If you are sued, you must formally respond. The response must be filed with the court within the time period set and a copy must be served on the patent owner. Otherwise, the court may enter a default judgment against you, which may order you to pay damages and/or stop infringing on one or more patent claims. While you should contact an attorney familiar with patents to assist and help you decide on the best course of action, if you are sued, your options include:
-Denying that the patent owner has proved that you infringe any claim of the patent or patents. -Negotiating with the patent owner for settlement of the lawsuit, for example, by agreeing to a license or a statement that you do not infringe the patent. A mediator may help you reach an agreeable settlement. -Trying to invalidate the patent based on references that show that the patent or patents are invalid.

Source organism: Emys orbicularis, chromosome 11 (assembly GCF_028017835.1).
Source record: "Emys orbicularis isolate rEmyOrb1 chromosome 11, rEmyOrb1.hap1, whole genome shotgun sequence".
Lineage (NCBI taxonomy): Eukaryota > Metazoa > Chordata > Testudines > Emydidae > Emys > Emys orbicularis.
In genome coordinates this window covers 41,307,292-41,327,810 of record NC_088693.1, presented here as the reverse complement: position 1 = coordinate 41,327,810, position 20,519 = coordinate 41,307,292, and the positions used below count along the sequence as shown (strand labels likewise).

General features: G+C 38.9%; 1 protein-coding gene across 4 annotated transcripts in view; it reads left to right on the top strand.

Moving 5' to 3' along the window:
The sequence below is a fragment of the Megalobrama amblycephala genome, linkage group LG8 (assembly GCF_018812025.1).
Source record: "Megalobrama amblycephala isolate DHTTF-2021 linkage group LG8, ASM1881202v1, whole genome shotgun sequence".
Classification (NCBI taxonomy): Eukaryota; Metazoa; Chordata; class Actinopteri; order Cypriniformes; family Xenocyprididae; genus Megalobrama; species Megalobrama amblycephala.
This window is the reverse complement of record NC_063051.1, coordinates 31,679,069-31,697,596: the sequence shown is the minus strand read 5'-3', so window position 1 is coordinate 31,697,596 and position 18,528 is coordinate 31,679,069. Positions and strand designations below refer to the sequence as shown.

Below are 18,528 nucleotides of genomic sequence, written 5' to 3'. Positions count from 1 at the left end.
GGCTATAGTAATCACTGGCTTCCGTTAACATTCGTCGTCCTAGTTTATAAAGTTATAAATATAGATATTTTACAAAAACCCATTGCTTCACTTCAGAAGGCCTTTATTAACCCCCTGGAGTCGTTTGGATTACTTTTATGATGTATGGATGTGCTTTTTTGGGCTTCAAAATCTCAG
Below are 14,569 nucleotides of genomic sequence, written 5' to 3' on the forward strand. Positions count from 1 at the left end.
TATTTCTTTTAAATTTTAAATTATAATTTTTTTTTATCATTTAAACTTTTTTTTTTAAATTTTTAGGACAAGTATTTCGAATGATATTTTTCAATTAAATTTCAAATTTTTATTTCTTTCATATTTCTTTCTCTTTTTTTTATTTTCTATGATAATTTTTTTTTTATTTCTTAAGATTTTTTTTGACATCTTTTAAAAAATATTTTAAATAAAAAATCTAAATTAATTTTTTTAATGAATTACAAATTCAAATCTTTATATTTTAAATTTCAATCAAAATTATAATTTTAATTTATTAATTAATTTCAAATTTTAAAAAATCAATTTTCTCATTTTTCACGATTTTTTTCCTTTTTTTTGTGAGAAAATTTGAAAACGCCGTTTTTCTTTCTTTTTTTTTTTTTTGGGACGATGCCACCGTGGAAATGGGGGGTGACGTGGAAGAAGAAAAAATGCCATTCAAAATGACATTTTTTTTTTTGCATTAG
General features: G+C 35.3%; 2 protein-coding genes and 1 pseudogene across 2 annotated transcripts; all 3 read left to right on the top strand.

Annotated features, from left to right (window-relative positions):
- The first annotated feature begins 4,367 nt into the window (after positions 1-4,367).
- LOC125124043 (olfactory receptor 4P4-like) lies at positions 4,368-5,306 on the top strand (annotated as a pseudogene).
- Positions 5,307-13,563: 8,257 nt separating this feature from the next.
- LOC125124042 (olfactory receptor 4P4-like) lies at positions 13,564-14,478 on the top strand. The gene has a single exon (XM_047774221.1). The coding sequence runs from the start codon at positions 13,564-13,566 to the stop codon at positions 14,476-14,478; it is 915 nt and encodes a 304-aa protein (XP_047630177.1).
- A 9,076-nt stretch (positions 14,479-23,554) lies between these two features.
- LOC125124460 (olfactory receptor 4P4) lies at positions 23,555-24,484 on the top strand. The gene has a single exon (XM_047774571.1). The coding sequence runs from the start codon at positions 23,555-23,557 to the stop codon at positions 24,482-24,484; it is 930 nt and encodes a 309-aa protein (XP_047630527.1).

These options may be pursued in or outside of court, but court-based litigation is often very expensive (costing hundreds of thousands to millions of dollars) and slow, regularly taking several years before the court will reach a verdict. Even if the case results in a court decision, it may then be appealed to the Federal Circuit, and potentially the Supreme Court, requiring additional time and money.